by Curt Burnette
"Eh labas! Comment ca va?" ("Hey there! How's it going?") This s how I was greeted by my Cajun co-workers years ago when I worked at a swam tour just outside of New Orleans. To which I would reply, "Ca va bien or comme si, comme ca or ca va mal ("It's going well or so-so or it's going badly") - depending on how I felt.
My Cajun co-workers were the captains of the boats that took tourists down the bayous and into the swaps southwest of New Orleans. My job was to do educational programs under the tent where the tourists waited before they loaded onto those boats. I had interacted with Cajuns any times when I was the curator of the Louisiana Swamp Exhibit at the Audubon Zoo in New Orleans, but had never worked so closely with them on a daily basis before. I was embraced by them and accepted into their world, so in a way I became an honorary Cajun - Cajun Curt, the Hoosier on the bayou. I even own a Cajun dictionary and a Cajun canoe known as a pirogue.
I spent many years exploring and learning about the swamps and marshes of southern Louisiana. They are fascinating, legendary, famous places: the Atchafalaya, Honey Island Swamp, Manchac. I missed them when I returned to Indiana after Hurricane Katrina. When I got back to Indianapolis I re-entered the zoo world by working at the Indianapolis Zoo for several years. During that time, the closest I cam to fulfilling my love of swamps and wetlands was using baby alligators while doing education programs. After I quit the zoo, I thought my swamp days were completely over.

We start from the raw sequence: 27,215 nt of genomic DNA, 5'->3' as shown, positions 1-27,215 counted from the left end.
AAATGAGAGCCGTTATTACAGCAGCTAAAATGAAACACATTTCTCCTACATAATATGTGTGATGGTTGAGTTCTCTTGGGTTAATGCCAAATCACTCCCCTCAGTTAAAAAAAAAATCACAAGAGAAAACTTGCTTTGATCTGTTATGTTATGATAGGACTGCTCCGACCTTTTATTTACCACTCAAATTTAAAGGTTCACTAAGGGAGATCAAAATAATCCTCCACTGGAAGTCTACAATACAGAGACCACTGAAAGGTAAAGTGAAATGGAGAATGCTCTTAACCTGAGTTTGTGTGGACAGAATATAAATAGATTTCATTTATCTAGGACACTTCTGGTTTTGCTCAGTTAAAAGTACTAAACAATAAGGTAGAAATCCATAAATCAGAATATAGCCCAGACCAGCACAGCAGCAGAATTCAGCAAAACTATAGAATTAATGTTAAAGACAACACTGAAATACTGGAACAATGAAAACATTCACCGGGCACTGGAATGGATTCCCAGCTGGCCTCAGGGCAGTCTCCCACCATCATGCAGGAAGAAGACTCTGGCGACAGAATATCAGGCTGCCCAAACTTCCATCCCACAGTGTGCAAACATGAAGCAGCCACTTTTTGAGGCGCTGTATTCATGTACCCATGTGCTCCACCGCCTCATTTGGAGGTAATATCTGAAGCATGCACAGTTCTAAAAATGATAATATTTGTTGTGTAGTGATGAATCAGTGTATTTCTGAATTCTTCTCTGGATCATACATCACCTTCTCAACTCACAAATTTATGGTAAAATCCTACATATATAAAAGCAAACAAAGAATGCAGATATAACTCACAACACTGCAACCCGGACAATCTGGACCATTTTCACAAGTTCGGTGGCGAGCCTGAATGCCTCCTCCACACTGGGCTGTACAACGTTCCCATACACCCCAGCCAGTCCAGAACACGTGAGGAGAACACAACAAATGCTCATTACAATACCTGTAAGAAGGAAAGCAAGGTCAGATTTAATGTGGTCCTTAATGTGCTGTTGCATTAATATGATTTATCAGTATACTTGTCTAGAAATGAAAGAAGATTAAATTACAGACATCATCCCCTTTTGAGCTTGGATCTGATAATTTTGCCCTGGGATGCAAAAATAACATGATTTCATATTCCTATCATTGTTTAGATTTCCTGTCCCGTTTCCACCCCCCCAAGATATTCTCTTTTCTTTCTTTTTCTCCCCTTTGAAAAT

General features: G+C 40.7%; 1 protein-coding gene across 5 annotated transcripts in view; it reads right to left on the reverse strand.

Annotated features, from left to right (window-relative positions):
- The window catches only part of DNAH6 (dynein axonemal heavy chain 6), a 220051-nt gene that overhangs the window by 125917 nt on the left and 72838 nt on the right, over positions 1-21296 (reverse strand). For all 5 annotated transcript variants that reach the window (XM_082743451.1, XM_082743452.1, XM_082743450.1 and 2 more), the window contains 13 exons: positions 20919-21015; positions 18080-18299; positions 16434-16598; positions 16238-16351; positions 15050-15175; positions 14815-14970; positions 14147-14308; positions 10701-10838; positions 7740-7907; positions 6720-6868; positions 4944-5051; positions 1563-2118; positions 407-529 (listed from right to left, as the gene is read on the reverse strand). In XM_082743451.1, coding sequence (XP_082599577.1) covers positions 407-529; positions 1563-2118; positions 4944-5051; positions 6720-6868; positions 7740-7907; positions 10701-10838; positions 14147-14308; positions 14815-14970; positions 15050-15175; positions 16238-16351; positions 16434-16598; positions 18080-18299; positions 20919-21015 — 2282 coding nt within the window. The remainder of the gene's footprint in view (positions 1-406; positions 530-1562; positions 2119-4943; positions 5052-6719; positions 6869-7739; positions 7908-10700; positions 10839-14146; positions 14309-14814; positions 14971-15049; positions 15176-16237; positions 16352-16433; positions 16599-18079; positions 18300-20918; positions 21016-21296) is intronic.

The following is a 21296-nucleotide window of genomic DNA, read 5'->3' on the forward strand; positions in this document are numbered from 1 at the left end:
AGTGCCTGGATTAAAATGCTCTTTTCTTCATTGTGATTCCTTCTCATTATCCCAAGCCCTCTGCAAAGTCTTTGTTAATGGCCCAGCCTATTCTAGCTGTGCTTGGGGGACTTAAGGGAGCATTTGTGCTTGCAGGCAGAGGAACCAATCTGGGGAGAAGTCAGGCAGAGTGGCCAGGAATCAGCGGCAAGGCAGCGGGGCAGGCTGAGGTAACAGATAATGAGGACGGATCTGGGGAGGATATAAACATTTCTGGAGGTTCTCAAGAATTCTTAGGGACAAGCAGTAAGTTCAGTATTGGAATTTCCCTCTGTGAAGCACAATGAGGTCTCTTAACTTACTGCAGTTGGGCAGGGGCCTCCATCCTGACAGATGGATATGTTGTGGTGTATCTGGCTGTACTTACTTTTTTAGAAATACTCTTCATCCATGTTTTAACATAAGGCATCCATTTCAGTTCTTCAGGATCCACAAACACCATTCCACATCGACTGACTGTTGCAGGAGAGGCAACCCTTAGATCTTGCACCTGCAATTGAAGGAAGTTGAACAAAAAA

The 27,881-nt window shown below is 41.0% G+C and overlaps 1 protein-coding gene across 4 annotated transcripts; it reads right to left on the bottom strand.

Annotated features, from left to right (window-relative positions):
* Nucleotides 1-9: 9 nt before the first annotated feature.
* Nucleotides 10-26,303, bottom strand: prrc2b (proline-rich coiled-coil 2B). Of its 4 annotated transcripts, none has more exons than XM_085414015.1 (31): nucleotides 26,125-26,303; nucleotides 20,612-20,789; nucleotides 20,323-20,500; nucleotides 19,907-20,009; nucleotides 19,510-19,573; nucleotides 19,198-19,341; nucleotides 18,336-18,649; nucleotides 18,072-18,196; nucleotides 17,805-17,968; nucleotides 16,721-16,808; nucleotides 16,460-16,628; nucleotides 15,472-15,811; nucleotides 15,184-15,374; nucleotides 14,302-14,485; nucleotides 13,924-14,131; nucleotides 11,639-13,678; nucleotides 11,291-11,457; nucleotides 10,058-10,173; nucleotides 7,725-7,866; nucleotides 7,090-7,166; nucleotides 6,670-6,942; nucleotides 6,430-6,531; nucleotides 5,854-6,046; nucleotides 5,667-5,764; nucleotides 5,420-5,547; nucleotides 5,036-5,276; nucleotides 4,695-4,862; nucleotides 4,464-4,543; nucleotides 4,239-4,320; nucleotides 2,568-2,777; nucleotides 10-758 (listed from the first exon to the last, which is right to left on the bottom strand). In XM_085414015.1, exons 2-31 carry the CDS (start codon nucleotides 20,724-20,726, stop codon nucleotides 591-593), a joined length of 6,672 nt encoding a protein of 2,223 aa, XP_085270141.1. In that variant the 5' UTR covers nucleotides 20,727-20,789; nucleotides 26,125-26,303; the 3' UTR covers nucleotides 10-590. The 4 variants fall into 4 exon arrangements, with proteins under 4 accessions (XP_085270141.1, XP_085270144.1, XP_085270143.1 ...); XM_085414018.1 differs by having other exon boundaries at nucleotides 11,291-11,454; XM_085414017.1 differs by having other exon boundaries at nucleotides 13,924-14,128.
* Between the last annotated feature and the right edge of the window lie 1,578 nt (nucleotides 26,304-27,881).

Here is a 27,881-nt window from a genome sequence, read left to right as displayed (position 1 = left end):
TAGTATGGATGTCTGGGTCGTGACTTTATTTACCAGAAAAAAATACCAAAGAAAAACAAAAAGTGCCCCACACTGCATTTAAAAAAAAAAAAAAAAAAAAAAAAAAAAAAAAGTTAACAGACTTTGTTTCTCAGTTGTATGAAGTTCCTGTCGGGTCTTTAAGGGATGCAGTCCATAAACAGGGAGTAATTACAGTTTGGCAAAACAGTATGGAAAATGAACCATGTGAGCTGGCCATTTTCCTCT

But then, as I searched for new work, I discovered a job possibility that actually involved a swamp - a swamp made famous over 100 years ago by an Indiana writer. The Limberlost State Historic Site was looking for someone to fill their naturalist and program developer position opening. I was intrigued. A fascinating, legendary, and famous swamp seemed to be calling me. I applied for the job, was interviewed, and offered the position. I took it and so I cam to the Land of the Limberlost.
By the time it had become famous, the Limberlost was mostly gone. During the time Gene Stratton-Porter was writing about it, it was disappearing. But the Land of the Limberlost survives and the local citizens of that land still care about it. When I arrived I saw the on-going effort to bring back a version of the legend that fit the current world and I was impressed. After 10 months on the job I am still impressed. Next month I will tell you more about why I like what I see and why I like where it is going. Au mols prochain, mes amis (see you next month, my friends).
Note: Last month Curt Burnette celebrated nine years at Limberlost as naturalist. This is a look back at his first Limberlost Notebook column for the Berne Tri-Weekly.
Source: Berne Tri-Weekly, Nov 2012